How do gender and sexuality affect what we see, and how we see it?

This is an online event hosted on Zoom. Bookers will be sent a link in advance giving access.

What does it mean to look like a lesbian? Before queer activism lesbians were often 'apparitional', in the words of literary scholar Terry Castle. And if lesbians themselves are hard to see in the archive, their perspectives are even more elusive. From the 1950s through the 1990s, feminist and lesbian artists, writers, and historians took it upon themselves to build and re-build an archive of queer visuality.

How do gender and sexuality affect what we see, and how we see it? And how does the answer to that question change over time? In this talk, art history professor Louise Siddons will consider the multiple meanings of 'looking like a lesbian', using materials from the British Library and beyond to investigate the 20th-century history of the lesbian gaze.

Louise Siddons is an art historian specializing in American art and the visual culture of modernity. She is Associate Professor of Art History at Oklahoma State University and is the 2020-21 recipient of the Fulbright-British Library Eccles Centre Scholar Award.

The zoom talk is free and you must sign up,  -


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Congratulations to Art History major Samantha Holguin for receiving a Wentz Research Award for 2021-2022! Wentz Scholars receive $4500 to conduct independent research with the guidance of a faculty mentor. About 40 grants are given each year from across the university.

Sam’s research project is titled “Sight and Sound: The Kinetic Sculpture of Dale McKinney and the Use of Audio,” and will examine the large collection of audio tapes that McKinney has left behind and begin the setup of a digital resource to be used in the future. The goal in the end is to have the reels of tapes be catalogued and available to listen to in a digital platform that will serve as a way to safely archive the work. She will be working with Dr. Louise Siddons.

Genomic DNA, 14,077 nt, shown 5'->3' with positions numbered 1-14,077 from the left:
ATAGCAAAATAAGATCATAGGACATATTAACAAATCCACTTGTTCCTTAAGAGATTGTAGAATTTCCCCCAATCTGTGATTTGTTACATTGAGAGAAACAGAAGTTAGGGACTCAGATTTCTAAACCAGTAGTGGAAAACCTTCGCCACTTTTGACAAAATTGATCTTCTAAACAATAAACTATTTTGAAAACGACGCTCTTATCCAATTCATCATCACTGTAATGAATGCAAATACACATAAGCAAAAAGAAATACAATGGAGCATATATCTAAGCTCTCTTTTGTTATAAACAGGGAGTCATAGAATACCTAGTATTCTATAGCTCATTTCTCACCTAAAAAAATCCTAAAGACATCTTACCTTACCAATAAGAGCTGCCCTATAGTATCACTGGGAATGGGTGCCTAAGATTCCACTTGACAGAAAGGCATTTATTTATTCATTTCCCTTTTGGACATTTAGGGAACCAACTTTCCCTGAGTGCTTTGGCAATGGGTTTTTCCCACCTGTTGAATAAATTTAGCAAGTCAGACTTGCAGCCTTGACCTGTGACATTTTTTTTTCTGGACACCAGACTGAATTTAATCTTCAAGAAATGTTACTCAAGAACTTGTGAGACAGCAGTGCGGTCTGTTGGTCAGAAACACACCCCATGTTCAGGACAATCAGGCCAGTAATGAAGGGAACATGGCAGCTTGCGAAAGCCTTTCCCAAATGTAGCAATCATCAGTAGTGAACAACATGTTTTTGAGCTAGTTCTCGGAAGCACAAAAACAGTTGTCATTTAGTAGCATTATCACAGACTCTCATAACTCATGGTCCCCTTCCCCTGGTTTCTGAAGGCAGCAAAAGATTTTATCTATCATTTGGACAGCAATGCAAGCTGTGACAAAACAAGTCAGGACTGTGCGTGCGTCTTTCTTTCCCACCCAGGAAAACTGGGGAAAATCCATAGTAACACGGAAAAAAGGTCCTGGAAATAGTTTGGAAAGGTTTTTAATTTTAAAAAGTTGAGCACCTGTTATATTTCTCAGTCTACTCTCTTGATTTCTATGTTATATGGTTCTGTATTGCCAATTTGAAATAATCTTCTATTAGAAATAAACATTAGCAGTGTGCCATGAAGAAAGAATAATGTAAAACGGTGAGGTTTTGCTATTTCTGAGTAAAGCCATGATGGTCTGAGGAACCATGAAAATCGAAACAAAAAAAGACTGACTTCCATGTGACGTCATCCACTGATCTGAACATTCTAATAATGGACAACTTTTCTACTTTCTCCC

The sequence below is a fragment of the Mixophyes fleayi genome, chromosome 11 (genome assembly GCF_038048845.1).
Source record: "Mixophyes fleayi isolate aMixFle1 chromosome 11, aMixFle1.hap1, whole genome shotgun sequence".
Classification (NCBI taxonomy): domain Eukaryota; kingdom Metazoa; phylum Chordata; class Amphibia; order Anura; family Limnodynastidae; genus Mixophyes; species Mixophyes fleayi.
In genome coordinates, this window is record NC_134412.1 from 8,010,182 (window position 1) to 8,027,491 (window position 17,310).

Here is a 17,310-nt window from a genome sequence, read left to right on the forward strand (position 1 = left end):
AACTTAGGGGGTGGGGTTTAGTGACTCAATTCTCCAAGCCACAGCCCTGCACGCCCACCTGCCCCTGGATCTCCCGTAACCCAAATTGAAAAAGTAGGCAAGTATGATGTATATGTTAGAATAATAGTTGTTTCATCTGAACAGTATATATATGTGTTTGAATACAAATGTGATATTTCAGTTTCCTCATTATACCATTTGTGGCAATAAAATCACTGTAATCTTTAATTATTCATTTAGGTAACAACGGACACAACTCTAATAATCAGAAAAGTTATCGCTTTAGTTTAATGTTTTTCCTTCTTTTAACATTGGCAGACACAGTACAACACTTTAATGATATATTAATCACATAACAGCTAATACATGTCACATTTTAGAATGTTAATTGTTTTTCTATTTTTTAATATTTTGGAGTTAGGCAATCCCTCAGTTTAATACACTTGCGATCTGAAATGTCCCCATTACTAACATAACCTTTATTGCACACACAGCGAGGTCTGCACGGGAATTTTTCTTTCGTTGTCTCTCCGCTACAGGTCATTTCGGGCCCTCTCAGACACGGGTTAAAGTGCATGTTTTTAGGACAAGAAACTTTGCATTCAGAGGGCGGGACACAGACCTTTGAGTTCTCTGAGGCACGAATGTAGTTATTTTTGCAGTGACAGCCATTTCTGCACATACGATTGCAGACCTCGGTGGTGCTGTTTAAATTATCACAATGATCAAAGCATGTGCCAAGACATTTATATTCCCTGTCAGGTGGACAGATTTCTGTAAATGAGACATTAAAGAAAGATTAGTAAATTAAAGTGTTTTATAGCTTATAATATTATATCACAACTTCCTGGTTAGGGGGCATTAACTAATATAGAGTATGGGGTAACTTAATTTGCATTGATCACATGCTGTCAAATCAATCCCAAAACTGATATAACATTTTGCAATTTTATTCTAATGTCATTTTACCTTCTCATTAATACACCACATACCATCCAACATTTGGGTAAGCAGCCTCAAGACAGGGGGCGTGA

Oklahoma State University conducts first LGBTQIA2S+ panel discussion ever at an Oklahoma Historical Society Conference. The panel includes Arlowe Clementine (Public History MA student), Jacie Earwood (Art History MA/Museum Studies student), Macy Jennings (Art History MA/Museum Studies student), B Hinesley (Public History MA/Museum Studies student) and Dr. Laura Arata as moderator. 

The group propsal was “Fluid Resistance: a queer analysis of art and politics in Oklahoma” to be presented at the 2021 Oklahoma History Conference, “Perspectives in History.”

The mission of the Oklahoma Historical Society is to collect, preserve, and share the history and culture of the state of Oklahoma and its people.



Olivia Huffstetter (MA in Art History) recently defended her dissertation, titled “Feminist Pedagogy, Action Research, and Social Media: TabloidArtHistory's Influence on Visual Culture Education." She is currently a PhD student in Arts Administration at The Ohio State University, and will graduate this spring. Congratulations Dr. Huffstetter!

Art History Organization’s exhibition Recovering: Aesthetics of Regeneration. The deadline is April 2, 2021 to submit works for consideration. Recovery is an ongoing process whether it's mental or physical health. AHO asks artists how recovery manifests itself in their work. Email with and image of your work alongside a short statement of recovery shows up in your art!